When kids have a meltdown, it can be tough on both parent and child.
“Meltdowns are terrible, nasty things, but they’re a fact of childhood,” stated Ray Levy, PhD, a Dallas-based clinical psychologist and co-author of Try and Make Me! Simple Strategies That Turn Off the Tantrums and Create Cooperation in an interview with Parents Magazine. “Young kids—namely those between the ages of 1 and 4—haven’t developed good coping skills yet. They tend to just lose it instead.”
So just what sets them off to start with? Well, according to Dr. Levy, every single tantrum, results from one simple thing: not getting what they want. “For children between 1 and 2, tantrums often stem from trying to communicate a need—more milk, a diaper change, that toy over there—but not having the language skills to do it,” says Levy. “They get frustrated when you don’t respond to what they’re ‘saying’ and throw a fit. For older toddlers, tantrums are more of a power struggle. By the time kids are 3 or 4, they have grown more autonomous. They’re keenly aware of their needs and desires—and want to assert them more. If you don’t comply? Tantrum city.”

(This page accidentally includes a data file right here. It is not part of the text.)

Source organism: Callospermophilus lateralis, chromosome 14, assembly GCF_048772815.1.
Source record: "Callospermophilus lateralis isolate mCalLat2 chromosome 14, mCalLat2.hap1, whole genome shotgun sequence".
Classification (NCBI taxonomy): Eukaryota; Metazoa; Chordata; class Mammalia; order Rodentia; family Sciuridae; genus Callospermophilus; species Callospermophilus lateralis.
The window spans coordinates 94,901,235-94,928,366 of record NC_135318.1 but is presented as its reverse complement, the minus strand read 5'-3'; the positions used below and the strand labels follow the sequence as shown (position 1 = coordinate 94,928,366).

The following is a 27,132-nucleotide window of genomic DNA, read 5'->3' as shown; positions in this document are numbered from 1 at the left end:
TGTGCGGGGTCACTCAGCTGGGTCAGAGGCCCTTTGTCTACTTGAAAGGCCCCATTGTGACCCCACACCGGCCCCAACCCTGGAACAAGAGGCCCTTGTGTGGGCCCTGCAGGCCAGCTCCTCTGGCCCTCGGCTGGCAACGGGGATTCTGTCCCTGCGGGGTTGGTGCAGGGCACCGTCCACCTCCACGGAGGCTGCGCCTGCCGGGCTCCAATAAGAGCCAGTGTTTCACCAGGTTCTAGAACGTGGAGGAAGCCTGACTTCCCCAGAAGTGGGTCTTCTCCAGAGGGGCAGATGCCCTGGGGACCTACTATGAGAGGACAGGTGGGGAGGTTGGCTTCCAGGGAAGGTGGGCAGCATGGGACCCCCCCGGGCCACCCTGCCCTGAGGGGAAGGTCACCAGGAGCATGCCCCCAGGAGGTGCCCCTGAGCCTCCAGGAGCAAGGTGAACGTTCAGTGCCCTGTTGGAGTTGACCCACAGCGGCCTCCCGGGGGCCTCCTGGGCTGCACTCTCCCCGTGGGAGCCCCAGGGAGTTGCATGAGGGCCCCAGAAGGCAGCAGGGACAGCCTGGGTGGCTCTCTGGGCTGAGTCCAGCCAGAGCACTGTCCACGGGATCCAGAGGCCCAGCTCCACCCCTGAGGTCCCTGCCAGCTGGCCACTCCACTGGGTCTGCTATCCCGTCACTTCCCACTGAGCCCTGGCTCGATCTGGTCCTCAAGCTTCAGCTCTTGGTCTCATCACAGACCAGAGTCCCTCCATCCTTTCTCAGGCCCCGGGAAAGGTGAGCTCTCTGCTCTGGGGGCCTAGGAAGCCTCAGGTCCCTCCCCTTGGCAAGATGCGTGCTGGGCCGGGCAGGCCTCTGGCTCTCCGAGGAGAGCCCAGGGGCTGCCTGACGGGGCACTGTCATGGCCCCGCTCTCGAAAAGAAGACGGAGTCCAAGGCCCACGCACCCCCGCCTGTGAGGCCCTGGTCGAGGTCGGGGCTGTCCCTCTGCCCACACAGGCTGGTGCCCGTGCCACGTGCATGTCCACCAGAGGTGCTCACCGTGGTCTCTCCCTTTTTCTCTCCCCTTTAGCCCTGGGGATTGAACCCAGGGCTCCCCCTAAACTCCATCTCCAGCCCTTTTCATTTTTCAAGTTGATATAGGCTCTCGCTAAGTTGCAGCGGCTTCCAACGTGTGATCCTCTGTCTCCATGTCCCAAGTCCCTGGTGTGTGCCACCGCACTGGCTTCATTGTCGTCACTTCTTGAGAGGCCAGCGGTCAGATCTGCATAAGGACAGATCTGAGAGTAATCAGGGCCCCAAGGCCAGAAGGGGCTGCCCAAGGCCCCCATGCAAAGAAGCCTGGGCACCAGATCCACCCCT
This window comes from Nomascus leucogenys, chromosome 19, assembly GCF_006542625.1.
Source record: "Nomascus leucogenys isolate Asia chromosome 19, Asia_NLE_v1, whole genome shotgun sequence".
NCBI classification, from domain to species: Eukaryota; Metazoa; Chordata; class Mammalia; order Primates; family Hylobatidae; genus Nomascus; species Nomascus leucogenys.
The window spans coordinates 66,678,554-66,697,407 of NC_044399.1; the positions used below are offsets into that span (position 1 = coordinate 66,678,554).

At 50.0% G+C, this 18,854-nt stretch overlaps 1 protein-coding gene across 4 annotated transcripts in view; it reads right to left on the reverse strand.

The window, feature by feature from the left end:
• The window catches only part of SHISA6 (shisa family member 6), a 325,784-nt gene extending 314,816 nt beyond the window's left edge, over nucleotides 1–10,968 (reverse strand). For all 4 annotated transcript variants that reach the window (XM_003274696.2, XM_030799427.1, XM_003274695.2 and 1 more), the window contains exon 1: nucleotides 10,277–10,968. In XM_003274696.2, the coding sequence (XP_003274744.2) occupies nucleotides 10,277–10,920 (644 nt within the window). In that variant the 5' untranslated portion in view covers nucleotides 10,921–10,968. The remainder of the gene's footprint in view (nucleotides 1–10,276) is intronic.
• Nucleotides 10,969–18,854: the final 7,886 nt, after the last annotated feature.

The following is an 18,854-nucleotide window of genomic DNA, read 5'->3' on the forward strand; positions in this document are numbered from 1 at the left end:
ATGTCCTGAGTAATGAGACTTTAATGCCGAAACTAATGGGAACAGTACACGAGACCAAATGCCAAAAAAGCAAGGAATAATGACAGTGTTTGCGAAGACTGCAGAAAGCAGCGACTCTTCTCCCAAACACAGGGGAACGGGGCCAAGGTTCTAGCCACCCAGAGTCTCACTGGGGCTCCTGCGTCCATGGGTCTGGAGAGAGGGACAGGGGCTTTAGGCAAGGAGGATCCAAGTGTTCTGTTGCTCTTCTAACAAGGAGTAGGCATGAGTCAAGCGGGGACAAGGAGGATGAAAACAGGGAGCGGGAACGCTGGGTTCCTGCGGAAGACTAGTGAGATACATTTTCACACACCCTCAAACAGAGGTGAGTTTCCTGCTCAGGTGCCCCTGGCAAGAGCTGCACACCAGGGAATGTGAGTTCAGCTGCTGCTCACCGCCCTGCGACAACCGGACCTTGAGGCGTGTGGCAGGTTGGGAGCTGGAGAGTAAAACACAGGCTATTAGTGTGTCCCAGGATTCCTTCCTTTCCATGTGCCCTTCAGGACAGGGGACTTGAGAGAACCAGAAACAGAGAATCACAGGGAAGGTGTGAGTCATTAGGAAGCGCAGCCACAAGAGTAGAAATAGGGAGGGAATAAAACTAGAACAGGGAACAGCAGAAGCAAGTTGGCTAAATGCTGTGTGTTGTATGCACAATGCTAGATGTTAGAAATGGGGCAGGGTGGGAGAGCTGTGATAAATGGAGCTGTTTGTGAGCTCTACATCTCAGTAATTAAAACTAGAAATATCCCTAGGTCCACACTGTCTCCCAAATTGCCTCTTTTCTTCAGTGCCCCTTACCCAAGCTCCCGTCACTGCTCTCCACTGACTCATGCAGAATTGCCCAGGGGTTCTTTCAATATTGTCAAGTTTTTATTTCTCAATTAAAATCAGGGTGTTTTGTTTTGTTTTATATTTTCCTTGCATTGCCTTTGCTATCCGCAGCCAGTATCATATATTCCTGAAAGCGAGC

Just how can you stop these tantrums and meltdowns? Well, here are four fixes that you can put into your parenting toolbox that just might help!
1. Try to prevent tantrums from the beginning. Set aside regular playtime for your preschooler. Let them take the lead in choosing what you all do. Put your cellphone down and give them your full attention. Creating a shared, positive experience with your child will help them with tools to learn how to self-sooth the next time a tantrum is brewing.
2. Don’t try and calm them down. If they are not physically hurting themselves, ignore them and walk away. They will realize that they are not getting the attention that they want and you won’t be reinforcing a negative behavior.
3. Time out or take away privileges. Save this for the serious infractions because the more you use them, the less effective they will become. But when necessary, there is nothing wrong with time out or taking away something that means a lot to them when they don’t necessarily deserve to have it.
4. They louder they yell, the softer you speak. Once they realize that you are not yelling along with them, they will calm down and match your speech pattern. They want to be heard and they want to hear you. The next time your child is shouting and screaming, try and stay calm, use this technique, you both will be “talking” before you know it.